“latitude”: “1.2896698812440377”,
       “longitude”: “103.85006683126556”,
       “zoom”: “13”

So, these values are then plugged into the below mentioned url where length x width is size of image to be retrieved. This url links to an image of the map with center and size as defined.,longitude&zoom=zoom&size=lengthxwidth

So, now as we have a link to the image to be displayed. We just need something to get the image from that link and display it in the app. That’s where Glide comes to rescue. It loads the image from the link to an ImageView.

Glide.with(currContext).load(mapHelper.getMapURL()).listener(new RequestListener<String, GlideDrawable>() {

public boolean onException(Exception e, String model, Target<GlideDrawable> target, boolean isFirstResource) {
return false;

public boolean onResourceReady(GlideDrawable resource, String model,
Target<GlideDrawable> target, boolean isFromMemoryCache, boolean isFirstResource){
return false;


So, what the above code does is that it displays image from url mapHelper.getMapURL() to mapViewHolder.mapImage.

So, by this way, we are able to display a preview of the map in the chat itself. The user can then click on the image to load the         complete map.

Web Search Preview :

When a user enters queries like “search for dog”, the response from server is a websearch with the query to be searched,         something like this.

“actions”: [
       “type”: “answer”,
       “expression”: “Here is a web search result:”
       “type”: “websearch”,
       “query”: “dog”

So, now we know the query to be searched, we can use any search api to get results about that query ad display it in the app. In Susi android app, we have used DuckDuckGo open source api to do that task. We call this url

which gives a json response with results. We then use the json     results which contains the link to result, image to be displayed and a short abstract of the result.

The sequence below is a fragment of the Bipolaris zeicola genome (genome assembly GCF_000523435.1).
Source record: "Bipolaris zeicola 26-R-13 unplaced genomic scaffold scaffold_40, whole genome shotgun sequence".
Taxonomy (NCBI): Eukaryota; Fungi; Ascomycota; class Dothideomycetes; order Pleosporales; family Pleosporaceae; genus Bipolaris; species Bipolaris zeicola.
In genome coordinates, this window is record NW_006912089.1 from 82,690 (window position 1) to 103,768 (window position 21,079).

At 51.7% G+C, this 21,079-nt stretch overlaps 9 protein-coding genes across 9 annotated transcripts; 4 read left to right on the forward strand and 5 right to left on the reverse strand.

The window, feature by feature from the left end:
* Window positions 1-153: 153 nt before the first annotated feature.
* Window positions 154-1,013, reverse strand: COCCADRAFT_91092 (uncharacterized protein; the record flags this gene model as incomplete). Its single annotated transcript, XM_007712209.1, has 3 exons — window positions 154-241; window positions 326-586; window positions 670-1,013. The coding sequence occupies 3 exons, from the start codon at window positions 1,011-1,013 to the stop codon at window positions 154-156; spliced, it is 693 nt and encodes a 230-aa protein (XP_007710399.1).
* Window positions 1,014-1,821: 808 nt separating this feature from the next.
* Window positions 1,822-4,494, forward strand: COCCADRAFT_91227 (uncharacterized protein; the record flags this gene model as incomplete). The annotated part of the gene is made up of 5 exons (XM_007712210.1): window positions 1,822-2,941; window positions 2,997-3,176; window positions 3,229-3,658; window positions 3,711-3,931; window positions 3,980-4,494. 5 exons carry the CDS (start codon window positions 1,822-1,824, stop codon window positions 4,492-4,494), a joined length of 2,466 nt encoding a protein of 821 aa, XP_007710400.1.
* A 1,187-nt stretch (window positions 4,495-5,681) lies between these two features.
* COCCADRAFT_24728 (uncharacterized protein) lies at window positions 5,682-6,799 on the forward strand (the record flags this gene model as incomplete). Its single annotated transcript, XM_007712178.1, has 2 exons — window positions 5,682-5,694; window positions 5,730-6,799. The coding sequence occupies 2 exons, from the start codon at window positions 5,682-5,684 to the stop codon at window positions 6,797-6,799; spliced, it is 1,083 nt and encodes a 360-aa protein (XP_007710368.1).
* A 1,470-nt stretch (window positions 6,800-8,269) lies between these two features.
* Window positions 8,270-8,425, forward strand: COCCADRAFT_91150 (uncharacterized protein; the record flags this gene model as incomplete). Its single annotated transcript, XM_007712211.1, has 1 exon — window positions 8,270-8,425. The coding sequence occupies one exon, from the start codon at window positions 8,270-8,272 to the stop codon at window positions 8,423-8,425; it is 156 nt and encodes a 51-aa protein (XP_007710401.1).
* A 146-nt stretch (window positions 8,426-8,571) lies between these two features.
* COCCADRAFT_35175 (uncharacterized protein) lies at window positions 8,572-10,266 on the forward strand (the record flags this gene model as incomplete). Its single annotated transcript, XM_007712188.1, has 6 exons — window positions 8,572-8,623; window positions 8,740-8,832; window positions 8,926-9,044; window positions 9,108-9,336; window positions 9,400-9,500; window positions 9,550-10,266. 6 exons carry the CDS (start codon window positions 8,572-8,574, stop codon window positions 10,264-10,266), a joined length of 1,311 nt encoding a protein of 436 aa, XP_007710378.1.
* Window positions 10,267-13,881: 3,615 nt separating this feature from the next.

“Result” : “<a href=\”\”>Dog</a>A member of genus Canis that forms part of the wolf-like canids, and is the most widely abundant…”,
“Icon” : {
“URL” : “”,
“Height” : “”,
“Width” : “”
“FirstURL” : “”,
“Text” : “Dog A member of genus Canis that forms part of the wolf-like canids, and is the most widely abundant…”

There are three things we are displaying in the websearch preview, which are Title, text and an image. We display the query as the title, text in json response as text and use glide to get the image from the url provided in the the json response.


Using the above code, we load the image from the image url to websearchholder.previewImageView().

So, by this way, we are able to display a preview of the search     result. The user can then touch on this preview which opens the     detailed page of the result.

Happy Coding!

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Detecting and Fixing Memory leaks in Susi Android App

In the fast development of the Susi App, somehow developers missed out some memory leaks in the app. It is a very common mistake that developers do. Most new android developers don’t know much about Memory leaks and how to fix them. Memory leaks makes the app slower and causes crashes due to OutOfMemoryException. To make the susi app more efficient, it is advised to look out for these memory leaks and fix them. This post will focus on teaching developers who’ll be contributing in Susi android App or any other android app about the memory leaks, detecting them and fixing them.

What is a memory leak?

Android system manages memory allocation to run the apps efficiently. When memory runs short, it triggers Garbage Collector (GC) which cleans up the objects which are no longer useful, clearing up memory for other useful objects. But, suppose a case when a non-useful object is referenced from a useful object. In that case Garbage Collector would mark the non-useful object as useful and thus won’t be able to remove it, causing a Memory Leak.

Now, when a memory leak occurs, the app demands for memory from the android system but the android system can only give a certain amount of memory and after that point it will refuse to give more memory and thus causing a OutOfMemoryException and crashing the app. Even if sometime due to memory leaks, the app doesn’t crash but it surely will slow down and skip frames.